Electron has a lot of firsts and unique features. First of all, the entire body of the Electron is made out of carbon composites with no internal liner. This makes the tanks light weight and strong. Another unique part of the Electron is its engine: the Rutherford. The Rutherford is a keralox electric pump-fed cycle engine. This means that the engine uses electric motors to spin the turbines, as opposed to having a preburner or gas generator, significantly reducing the complexity of the engine. Moreover, as the engine is quite small, with nine Rutherfords on the first stage and one Rutherford on the second stage, the engine is able to be entirely 3D printed. This reduces costs and decreases manufacturing time.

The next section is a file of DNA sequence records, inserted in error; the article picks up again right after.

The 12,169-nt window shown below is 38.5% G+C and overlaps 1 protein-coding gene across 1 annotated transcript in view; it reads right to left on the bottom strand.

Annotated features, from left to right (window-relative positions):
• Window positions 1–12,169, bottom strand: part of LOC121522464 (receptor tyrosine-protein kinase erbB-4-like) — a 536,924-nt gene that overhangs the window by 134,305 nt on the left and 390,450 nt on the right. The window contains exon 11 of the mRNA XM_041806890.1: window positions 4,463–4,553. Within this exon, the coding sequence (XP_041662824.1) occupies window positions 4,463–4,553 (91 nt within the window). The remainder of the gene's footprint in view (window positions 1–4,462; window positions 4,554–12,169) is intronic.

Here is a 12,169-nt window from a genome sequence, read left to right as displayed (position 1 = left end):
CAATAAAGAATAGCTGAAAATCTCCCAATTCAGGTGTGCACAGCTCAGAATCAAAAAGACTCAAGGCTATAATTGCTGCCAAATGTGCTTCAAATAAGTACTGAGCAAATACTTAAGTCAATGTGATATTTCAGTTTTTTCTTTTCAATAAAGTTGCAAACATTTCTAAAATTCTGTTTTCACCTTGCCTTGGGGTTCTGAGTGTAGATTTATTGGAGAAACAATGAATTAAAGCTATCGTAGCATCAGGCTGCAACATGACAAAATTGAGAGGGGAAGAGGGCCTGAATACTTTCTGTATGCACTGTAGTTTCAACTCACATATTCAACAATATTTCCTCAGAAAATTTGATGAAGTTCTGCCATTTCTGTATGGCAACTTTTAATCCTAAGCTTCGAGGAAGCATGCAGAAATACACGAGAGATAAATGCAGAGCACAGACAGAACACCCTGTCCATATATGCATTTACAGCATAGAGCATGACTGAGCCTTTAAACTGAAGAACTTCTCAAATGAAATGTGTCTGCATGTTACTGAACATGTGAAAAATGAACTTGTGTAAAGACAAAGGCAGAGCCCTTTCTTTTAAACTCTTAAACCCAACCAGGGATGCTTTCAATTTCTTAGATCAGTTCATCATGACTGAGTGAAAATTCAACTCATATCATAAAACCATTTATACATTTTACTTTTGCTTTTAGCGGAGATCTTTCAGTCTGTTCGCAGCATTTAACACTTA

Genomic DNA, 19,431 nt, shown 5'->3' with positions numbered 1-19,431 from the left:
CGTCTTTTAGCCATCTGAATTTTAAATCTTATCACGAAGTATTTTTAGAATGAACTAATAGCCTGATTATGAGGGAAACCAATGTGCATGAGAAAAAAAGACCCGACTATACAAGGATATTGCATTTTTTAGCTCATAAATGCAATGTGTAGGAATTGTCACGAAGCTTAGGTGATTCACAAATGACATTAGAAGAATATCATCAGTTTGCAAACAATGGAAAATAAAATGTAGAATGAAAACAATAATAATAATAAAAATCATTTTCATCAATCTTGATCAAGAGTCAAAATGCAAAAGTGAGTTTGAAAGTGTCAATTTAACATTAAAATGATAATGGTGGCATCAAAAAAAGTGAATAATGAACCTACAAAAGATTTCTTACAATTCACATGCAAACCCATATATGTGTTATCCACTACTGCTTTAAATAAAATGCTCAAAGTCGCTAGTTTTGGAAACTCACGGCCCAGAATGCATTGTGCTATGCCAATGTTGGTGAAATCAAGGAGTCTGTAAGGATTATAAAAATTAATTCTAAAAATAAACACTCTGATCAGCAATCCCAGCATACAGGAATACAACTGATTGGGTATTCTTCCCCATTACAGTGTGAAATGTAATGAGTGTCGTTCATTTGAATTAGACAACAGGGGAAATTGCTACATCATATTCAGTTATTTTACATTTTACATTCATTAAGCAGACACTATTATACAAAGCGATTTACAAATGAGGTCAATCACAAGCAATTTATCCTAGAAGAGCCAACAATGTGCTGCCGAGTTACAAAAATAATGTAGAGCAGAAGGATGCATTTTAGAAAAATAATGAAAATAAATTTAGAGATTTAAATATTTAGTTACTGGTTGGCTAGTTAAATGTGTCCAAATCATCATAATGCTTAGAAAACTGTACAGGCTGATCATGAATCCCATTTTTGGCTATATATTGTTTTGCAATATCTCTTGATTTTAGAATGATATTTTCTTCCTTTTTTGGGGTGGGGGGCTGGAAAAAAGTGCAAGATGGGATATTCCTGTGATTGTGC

The Electron currently launches from Launch Complex 1A (LC-1A) on the Māhia Peninsula, in New Zealand. However, Rocket Lab has two more launch pads coming online. A couple hundred meters to the right of LC-1A, Rocket Lab is building a second launch pad, LC-1B. Much like SpaceX utilizing SLC-40 and LC-39A at the Cape, Rocket Lab will use both pads to increase flight cadence. Finally, Rocket Lab is also building MARS Pad 0C in Wallops, Virginia, USA.

Despite Rocket Lab’s main launch pad, and much of their manufacturing, happening in New Zealand, they are an American company. Rocket Lab’s headquarters is in the United States, which allows them to launch NASA and USSF payloads and to bypass some ITAR restrictions.